Christians, Listen to Your LGBT Neighbors


It’s the first word in the Rule, the monks at my alma mater always emphasized: Listen*.

More of our friends and family members (and priests) are coming out as LGBT publicly than ever before. For Christians, the apparent threat of a permissive secular culture forcing change in their churches–or else persecuting them–seems immense. Perhaps it is.**

But listen.

This is a plea to the belligerent Facebook commenters, the trolls who think they have carte blanche to repeatedly tongue-lash every so-called sodomite because they think Jesus (or Paul, or Old Testament Jehovah) says to. Listen. To the commenters who double down on condemnation, even when talking to gay Christians who agree with them on the point that homosexual relations are wrong. Please, listen.

Credit: sylvaf/flickr

There are many beautiful, complicated, sad stories LGBT Christians have to tell, and none of them are, “Jimmy really brought me to Christ when he called me a [insert anti-gay slur].”

If we love our neighbors, we owe it to them to listen.

You can’t just say ‘no’

Eve Tushnet is an outspoken “Side B” gay Christian–that is, she’s openly gay, but celibate, in obedience to the teaching of her Roman Catholic faith. (She’s also a convert.)

She writes convincingly of the problem facing the Catholic Church: Gay kids need support and active recognition of who they are and what their life could be, but they find very little of that within traditional church structures.

She writes:

“Right now gay teens hear a robust ‘Yes!’ from the mainstream media and gay culture. From the Church, they hear only a ‘No.’ And you can’t have a vocation of not-gay-marrying and not-having-sex. You can’t have a vocation of No.”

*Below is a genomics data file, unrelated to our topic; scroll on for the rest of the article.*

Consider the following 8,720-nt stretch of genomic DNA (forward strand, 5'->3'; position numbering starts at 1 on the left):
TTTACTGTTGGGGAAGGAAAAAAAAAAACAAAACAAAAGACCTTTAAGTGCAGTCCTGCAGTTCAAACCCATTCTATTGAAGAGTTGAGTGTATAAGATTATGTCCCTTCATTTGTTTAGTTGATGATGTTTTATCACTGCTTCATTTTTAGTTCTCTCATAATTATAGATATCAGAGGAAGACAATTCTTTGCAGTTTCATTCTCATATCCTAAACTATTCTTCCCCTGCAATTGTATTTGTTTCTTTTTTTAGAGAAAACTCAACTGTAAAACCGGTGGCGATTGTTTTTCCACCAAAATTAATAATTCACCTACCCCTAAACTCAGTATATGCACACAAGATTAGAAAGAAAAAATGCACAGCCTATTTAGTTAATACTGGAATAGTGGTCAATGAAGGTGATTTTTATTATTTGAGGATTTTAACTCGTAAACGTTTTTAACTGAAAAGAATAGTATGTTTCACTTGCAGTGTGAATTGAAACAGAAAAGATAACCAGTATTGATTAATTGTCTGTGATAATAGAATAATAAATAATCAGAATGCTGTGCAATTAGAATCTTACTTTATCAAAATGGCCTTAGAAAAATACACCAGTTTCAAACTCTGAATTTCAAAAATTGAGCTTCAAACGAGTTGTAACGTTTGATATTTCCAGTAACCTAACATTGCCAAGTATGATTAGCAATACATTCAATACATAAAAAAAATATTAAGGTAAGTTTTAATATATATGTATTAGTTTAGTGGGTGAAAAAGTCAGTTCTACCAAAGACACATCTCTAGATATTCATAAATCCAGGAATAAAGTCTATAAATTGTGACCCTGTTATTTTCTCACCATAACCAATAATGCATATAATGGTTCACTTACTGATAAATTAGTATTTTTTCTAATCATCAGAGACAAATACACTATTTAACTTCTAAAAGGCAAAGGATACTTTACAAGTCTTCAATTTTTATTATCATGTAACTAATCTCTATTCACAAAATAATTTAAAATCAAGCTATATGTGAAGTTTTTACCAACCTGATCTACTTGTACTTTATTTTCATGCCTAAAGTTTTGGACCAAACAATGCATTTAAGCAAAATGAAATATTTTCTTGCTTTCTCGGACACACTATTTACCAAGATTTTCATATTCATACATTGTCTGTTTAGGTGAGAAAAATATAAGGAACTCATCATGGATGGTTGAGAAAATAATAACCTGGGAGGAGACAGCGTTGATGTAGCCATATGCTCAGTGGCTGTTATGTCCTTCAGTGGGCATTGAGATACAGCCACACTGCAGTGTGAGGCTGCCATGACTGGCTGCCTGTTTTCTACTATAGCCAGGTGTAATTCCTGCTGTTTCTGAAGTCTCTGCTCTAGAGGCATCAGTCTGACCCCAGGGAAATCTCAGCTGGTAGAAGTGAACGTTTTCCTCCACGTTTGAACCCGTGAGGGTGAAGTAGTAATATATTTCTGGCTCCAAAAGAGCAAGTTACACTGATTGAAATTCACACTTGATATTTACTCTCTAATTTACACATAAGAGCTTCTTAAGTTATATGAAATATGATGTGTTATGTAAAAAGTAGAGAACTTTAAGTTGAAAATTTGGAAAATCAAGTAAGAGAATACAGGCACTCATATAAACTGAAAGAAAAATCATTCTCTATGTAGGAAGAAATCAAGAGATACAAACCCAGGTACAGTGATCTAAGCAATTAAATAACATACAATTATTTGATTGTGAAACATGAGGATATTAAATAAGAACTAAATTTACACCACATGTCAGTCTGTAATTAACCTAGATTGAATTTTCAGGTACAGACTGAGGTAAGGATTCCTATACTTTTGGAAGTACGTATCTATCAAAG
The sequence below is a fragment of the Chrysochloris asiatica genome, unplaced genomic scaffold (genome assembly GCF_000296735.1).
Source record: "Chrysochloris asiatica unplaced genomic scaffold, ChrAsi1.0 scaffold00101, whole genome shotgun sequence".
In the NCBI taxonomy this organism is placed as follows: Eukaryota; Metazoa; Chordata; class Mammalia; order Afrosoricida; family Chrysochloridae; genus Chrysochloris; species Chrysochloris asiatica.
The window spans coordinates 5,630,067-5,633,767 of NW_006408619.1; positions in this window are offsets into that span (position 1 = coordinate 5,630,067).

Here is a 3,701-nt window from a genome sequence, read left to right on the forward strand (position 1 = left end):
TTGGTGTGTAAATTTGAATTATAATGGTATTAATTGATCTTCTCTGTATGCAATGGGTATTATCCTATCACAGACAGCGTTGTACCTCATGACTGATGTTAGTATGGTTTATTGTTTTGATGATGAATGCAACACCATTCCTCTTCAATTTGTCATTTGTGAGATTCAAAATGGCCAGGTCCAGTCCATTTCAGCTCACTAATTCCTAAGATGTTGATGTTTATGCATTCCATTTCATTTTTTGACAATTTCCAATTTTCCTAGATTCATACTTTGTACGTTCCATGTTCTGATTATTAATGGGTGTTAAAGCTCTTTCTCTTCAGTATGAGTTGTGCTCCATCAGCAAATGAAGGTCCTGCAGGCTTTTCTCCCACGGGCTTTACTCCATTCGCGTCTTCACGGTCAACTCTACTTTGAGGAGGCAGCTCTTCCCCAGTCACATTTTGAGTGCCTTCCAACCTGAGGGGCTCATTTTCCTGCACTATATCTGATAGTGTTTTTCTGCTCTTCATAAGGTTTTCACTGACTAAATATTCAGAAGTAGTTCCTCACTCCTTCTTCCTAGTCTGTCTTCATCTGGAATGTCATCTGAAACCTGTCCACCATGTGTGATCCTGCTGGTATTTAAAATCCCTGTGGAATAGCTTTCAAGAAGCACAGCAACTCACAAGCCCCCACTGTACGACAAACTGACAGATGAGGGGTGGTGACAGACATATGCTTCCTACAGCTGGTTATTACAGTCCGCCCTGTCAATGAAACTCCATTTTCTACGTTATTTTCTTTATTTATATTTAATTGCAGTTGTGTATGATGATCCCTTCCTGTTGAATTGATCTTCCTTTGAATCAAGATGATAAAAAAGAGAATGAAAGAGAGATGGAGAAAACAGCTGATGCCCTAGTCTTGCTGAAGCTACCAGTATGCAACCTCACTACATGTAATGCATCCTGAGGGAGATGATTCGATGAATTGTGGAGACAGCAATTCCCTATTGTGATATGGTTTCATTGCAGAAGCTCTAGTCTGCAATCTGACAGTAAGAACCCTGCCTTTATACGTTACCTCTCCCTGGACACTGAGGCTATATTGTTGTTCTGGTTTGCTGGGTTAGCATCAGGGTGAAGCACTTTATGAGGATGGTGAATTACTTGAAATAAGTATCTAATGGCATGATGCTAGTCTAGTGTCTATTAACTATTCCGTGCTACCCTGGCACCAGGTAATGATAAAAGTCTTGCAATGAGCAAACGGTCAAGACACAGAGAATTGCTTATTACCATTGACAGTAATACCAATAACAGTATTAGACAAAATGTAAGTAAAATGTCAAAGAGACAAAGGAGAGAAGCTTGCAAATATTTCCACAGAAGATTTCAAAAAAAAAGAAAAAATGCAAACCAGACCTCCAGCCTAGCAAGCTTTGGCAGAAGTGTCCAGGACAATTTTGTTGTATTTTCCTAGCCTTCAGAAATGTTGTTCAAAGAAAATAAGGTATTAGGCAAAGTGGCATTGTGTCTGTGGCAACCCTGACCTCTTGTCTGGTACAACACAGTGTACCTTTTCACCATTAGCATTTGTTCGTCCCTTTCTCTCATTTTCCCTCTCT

Credit: Savannah Roberts/flickr

Silence hurts those who are trying to live traditional ethics

On A Queer Calling, the celibate LGBT couple Sarah and Lindsey blog, somewhat guardedly, about their unique relationship and Christian sexual ethics. (The couple has clearly stated they do not view their relationship as a marriage in the religious sense, though legal benefits have aided them, as many would agree they ought to, given their special bond.)

In a reflection posted last month, Sarah revealed the couple’s specific denomination–Eastern Orthodoxy–as she expressed her hurt at many attitudes within her church:

Fortunately, we have two spiritual fathers who are willing to journey with us through figuring out what it means to live an unusual vocation. However, it’s troubling that almost every bit of support we receive from within our tradition is private. American Orthodox are so concerned with keeping up appearances and not rocking the boat that we end up forcing anyone with a seemingly unusual problem to stuff all the real human emotions that he or she experiences relative to said problem. ‘Don’t tell anyone besides your spiritual father. I know you’re doing your best to be faithful, but no one really needs to know that much about you. Your needs are too great. Bear your cross in silence.’


I wrote this because I would like to believe that all of us can do better. The way American Orthodox Christians have been behaving since the Supreme Court decision is but one example of how desire to serve as Tradition Keeper can harm our witness. I want to believe again in an Orthodox Church where every person is treated with the same care and regard we give our icons every Sunday.


Brothers and sisters, please show me the Church again and I’ll try to do the same for you again.

It’s really freaking hard

As late as late year, Julie Rodgers was among the seemingly small band of publicly celibate Christians.

Then in July, she had a change of heart.

The Evangelical Christian stepped down from her role ministering to Wheaton College’s LGBT students, and said she had evolved, accepting that gay relationships could be moral–though she herself was remaining celibate, for the time being at least. She chalked much of her evolution up to the lack of love from within Christian churches:

I’ve become increasingly troubled by the unintended consequences of messages that insist all LGBT people commit to lifelong celibacy. No matter how graciously it’s framed, that message tends to contribute to feelings of shame and alienation for gay Christians. It leaves folks feeling like love and acceptance are contingent upon them not-gay-marrying and not-falling-in-gay-love.